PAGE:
Each wallet does not need to contain the entire blockchain. It is generally recommended that, if you are not running a full node contributing to the network, you use a thin wallet that queries the blockchain, or a trusted blockchain monitoring service, in order to asses balances and get data needed to make new transactions in a much less data-intesive manner.

Governments are not keen to give up their monopoly on the money supply, but there are limits to how much they can do to maintain it. There have been several instances historically where government control of the money supply is undermined by the economic reality of people just using other things to conduct business, regardless of the legal status of such business.

Mining is not "wasted" computing power, but rather power being put to the specific purpose of verifying and securing the integrity of the bitcoin blockchain database. It is no more a waste of resources, than the concrete, steel, and construction time of a bank vault. It's just not doing anything else, like creating an emergency shelter, or storing non-bitcoin valuables.

If you have a non-currency based idea to get people to properly secure a publicly editable, decentralized, ledger such that malicious actors cannot alter it to suit their needs, I'm more than willing to hear it. Until I see such a proposal, I don't see the addition of currency to a blockchain as a complication, but rather as a necessary function. There has to be something which incentivises people to engage in the process of securing the ledger, and that is the receipt of valuable entries on the ledger, those entries being useable as currency.

In response to comment by trifith on Why bitcoin?
Comment author: V_V 04 April 2015 01:27:27PM *  1 point [-]

A 51% attack is hard. It's come close to happening once with a mining pool called GHash.io. The community quickly responded, and as of right now, the largest pool has about 17% of the network hashing power, and GHash.io has about 4%. The current state of network power distribution can be viewed at https://blockchain.info/pools , as well as other blockchain watching services.

According to the site you linked, the four largest pools control over 50% of hashing power. Would it be unrealistic for them to collude? How do you know that it has not already happened?
Also there is 19% of hashing power which is listed as "unknown". Presumably this should be from miners who are not part of any pool, but how can you exclude collusion?

It is in any particular miners interest to be in the largest pool possible, but counter to any miners purpose to be in any pool with the possibility of making a 51% attack, since a successful 51% attack would be the end of bitcoin's market value, which makes their investment in mining equipment worthless. This has, so far, been successful.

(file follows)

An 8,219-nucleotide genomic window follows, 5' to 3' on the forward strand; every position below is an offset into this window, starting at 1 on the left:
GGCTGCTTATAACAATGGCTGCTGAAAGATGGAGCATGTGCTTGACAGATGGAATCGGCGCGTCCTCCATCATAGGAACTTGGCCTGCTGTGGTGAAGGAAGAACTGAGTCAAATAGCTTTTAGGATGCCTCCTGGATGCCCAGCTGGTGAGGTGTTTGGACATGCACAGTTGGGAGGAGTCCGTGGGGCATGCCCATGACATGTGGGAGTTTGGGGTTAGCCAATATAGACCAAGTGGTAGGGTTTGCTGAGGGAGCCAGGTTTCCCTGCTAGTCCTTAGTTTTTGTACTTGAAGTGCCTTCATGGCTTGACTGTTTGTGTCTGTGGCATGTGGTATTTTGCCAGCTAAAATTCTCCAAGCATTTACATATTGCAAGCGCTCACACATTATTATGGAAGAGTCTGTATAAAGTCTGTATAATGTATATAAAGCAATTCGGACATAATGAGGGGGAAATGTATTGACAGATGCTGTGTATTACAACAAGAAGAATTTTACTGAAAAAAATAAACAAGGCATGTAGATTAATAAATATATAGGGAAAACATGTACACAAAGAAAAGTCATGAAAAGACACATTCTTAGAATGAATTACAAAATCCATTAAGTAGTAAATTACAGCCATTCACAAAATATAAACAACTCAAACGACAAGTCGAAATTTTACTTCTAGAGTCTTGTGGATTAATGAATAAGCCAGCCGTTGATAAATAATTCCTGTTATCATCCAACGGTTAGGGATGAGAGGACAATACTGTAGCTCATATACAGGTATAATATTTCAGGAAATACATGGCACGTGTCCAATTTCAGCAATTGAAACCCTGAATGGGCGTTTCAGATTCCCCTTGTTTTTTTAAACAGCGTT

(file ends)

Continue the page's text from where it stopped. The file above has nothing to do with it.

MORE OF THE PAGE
That sounds like a tragedy of commons scenario, which isn't promising.

Also, publicly distinct pools could collude in secret. I presume that whoever pulls it might make perhaps hundred million dollars by double-spending before the attack is discovered and Bitcoin value plummets to zero. And if you are a bitcoiner who is convinced that somebody is going to do that sooner or later, then you have an incentive to be the first to do it.

More generally, one of the common criticism of Bitcoin is that the infrastructure is currently supported by "stupid money", since mining has a lower RoI than other forms of investment. In fact, there is some speculation that the RoI may be actually negative when considering hardware costs, and current miners are just trying to partially recoup the costs of the hardware they wrongly purchased when Bitcoin was at ~$ 1,000.
This doesn't bode well for the long-term sustainability of the infrastructure.

Comment author: V_V 04 April 2015 12:37:11PM 1 point [-]

I'm not a big fan of decision making by conditional prediction markets (btw, "futarchy" is an obscure, non-descriptive name. Better call it something like "prophetocracy"), but I think that proponents like Robin Hanson propose that the value system is not set once and for all but regularly updated by a democratically elected government. This should avoid the failure mode you are talking about.